They knew it was coming.
They could almost smell it — as the media smelled something about the George Washington Bridge lane closures that have seemingly for now derailed New Jersey Governor Chris Christie’s fast-track as a potential 2016 Presidential nominee. The Record reports that emails show some of Christie’s allies desperately tried to keep a lid on to stem the flow of infomration about what increasingly appears to be a political motivated payback on the part of camp Christie to make the Democratic Mayor of Fort Lee pay a price for not endorsing Christie’s re-election bid:
Some of Governor Christie’s closest loyalists made an effort to keep information about the George Washington Bridge lane closures out of public view for months, as questions swirled about what now appears to have been a politically motivated vendetta, thousands of documents released Friday show.
The documents provide a sweeping timeline of the internal deliberations taking place among at least 10 of Christie’s trusted aides. They stretch from the weeks before the September lane closings up to and beyond the November election and are punctuated with vulgarities aimed at the media and signs of tension between New York and New Jersey officials who share control of the agency that operates the bridge.
The documents also show that Port Authority Chairman David Samson, Christie’s top appointee at the agency, blamed a New York official — the one who reopened the lanes and said the closings were possibly illegal — for a leak to the media.
What will give this story “legs” is the smelliness of it — apart from the slew of lawsuits and lawyers who will be able to buy new condos on the beach in La Jolla with the eventual settlements. If there’s a resemblance to the far bigger “Watergate,” it’s the emerging portrait of a team almost giddy with using power and trying to keep a lid on their use of power and why they used it. Indeed, the motive for the slowdown has not yet been fully established. MORE:
Christie’s spokesman in Trenton, meanwhile, was informed of a statement issued by the Port Authority during the week of the lane closing asserting they were part of a study of traffic safety patterns — a contention that has since been undermined. The same spokesman, Michael Drewniak, engaged in expletive-laced name-calling of reporters who were looking into the closures, emails show. The agency repeatedly ignored outside inquiries at the behest of New Jersey officials, the emails show.
The unfolding scandal has already felled four officials responsible for the lane diversions that began when a high-ranking Christie staffer sent an explosive email: “Time for some traffic problems in Fort Lee.”
Nothing in the approximately 2,000 documents released on Friday by the Assembly committee investigating the matter suggest that Christie knew of the lane closure scheme beforehand. And they shed little new light on whether administration officials targeted the Democratic mayor of Fort Lee because he did not endorse Christie.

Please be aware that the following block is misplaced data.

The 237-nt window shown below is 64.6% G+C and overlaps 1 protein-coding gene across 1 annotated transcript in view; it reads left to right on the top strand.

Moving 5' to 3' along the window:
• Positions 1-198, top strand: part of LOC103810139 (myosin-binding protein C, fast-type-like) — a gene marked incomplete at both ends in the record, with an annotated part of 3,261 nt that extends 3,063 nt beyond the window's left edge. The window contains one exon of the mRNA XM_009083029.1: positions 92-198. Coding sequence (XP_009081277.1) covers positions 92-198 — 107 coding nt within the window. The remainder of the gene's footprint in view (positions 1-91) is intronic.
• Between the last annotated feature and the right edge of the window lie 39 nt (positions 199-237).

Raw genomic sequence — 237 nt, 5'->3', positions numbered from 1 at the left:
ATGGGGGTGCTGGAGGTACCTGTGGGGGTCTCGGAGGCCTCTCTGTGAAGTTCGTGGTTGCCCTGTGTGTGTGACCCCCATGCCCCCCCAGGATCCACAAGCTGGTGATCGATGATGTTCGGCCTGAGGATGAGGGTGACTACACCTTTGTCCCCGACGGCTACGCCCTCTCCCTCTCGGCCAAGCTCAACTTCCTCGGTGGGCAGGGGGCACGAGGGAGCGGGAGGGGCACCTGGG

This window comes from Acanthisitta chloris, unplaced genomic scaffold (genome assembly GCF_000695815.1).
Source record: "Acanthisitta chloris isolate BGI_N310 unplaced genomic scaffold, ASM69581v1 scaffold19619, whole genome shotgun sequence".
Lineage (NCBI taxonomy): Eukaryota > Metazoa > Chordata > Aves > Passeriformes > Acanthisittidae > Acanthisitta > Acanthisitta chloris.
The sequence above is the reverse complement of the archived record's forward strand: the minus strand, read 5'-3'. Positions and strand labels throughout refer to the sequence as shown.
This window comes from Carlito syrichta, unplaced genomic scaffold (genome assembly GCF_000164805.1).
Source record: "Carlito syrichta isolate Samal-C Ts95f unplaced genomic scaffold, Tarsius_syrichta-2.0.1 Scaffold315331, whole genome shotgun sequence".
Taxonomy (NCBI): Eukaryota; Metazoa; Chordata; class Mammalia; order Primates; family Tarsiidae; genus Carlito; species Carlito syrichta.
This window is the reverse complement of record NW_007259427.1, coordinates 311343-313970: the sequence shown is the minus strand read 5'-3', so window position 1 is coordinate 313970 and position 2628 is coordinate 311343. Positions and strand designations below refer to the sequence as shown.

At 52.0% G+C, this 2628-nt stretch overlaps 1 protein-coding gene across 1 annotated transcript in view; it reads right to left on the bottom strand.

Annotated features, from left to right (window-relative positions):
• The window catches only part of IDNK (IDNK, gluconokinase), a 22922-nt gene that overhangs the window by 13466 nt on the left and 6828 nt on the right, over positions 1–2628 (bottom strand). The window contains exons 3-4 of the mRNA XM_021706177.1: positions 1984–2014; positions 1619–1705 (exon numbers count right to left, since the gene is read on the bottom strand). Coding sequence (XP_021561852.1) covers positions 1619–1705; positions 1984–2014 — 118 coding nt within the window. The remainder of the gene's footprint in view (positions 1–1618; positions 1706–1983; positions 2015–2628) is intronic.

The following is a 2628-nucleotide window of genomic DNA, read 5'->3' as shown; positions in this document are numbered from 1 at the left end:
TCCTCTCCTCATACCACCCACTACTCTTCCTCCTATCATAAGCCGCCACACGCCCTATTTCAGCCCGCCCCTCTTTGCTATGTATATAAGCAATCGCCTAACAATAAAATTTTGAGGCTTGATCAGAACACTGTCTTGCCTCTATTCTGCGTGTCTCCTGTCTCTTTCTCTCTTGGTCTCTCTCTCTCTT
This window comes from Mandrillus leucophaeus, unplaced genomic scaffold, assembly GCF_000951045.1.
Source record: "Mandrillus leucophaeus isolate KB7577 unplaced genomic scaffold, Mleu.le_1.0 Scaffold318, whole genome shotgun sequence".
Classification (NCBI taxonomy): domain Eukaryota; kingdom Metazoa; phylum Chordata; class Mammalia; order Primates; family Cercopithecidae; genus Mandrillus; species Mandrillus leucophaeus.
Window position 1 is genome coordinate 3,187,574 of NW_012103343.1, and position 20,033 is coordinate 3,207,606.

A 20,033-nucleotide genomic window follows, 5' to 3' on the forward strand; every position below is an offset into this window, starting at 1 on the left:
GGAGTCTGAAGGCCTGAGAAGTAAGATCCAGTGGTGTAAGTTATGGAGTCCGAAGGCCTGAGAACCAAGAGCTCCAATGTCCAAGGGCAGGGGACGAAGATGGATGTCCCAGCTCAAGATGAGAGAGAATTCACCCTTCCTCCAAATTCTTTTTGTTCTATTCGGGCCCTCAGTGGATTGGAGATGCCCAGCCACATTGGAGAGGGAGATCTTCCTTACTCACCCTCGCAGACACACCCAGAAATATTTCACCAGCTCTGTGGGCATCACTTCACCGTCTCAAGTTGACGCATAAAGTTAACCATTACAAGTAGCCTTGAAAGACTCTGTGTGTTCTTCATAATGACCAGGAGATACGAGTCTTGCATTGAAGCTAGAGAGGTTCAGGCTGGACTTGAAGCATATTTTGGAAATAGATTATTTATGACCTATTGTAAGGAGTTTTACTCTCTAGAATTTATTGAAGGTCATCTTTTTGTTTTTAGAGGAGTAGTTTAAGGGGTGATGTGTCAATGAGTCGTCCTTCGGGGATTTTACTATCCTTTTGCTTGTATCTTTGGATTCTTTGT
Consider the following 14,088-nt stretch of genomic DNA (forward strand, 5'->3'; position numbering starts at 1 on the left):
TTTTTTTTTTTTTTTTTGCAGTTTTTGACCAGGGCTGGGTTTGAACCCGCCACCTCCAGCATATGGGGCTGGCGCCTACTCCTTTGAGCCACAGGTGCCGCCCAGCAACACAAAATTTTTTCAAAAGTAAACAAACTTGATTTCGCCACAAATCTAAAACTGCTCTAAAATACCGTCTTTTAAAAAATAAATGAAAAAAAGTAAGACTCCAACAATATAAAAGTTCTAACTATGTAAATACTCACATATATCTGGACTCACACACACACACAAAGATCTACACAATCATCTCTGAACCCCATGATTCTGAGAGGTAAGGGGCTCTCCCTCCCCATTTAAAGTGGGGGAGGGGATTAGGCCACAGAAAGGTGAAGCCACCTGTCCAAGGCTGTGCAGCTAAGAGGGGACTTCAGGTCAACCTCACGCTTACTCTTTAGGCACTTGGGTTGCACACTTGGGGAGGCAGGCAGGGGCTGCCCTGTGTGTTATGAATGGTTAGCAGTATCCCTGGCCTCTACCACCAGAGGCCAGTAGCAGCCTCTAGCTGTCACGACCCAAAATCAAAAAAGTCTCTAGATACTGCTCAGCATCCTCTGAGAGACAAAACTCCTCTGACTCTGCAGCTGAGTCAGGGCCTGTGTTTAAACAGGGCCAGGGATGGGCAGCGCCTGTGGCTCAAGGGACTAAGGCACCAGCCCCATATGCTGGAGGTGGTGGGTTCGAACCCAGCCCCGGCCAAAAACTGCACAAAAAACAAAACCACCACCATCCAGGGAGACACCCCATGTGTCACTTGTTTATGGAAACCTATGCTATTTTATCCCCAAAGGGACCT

But they do show professionals within the agency predicted a “potential disaster” for motorists.
And they illustrate that the advice of Samson and Drewniak was often sought as Christie’s loyalists inside and outside the agency fended off inquiries from legislators and media and held firm to their initial assertion that there was a traffic study.
How damning is the sea of emails being released — and being read by bloggers and reporters who will be passing parts of the treasure trove onto the public?
Here’s a sample from the Huffington Post, which runs some of the emails:
Fort Lee, N.J., was a mess, plain and simple, those four days in September when two of the borough’s three access lanes to the busiest bridge in the country were closed by New Jersey Gov. Chris Christie’s (R) cronies. Traffic backed up onto the local roads of Fort Lee, causing major problems.
New emails released by the New Jersey State Assembly give more details of residents panicking, beginning the morning of Sept. 9 and lasting until the lanes were reopened on Sept. 13. No one in Fort Lee was given any warning of the lane closures, meaning they were completely unprepared for the chaos. People were late to work, the police department was forced to direct traffic instead of responding to emergencies, there was an accident involving a school bus and one exasperated resident threatened to take his complaint all the way to the White House.
Shortly after noon on Sept. 9, Lisa Herrera, a senior business manager at the Port Authority of New York and New Jersey, wrote an email to Robert Durando, general manager of the George Washington Bridge. She said she was already getting complaints and told of one man who was late to his new job:
Go to the link to read that email and others.
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Joe Gandelman is a former fulltime journalist who freelanced in India, Spain, Bangladesh and Cypress writing for publications such as the Christian Science Monitor and Newsweek. He also did radio reports from Madrid for NPR’s All Things Considered. He has worked on two U.S. newspapers and quit the news biz in 1990 to go into entertainment. He also has written for The Week and several online publications, did a column for Cagle Cartoons Syndicate and has appeared on CNN.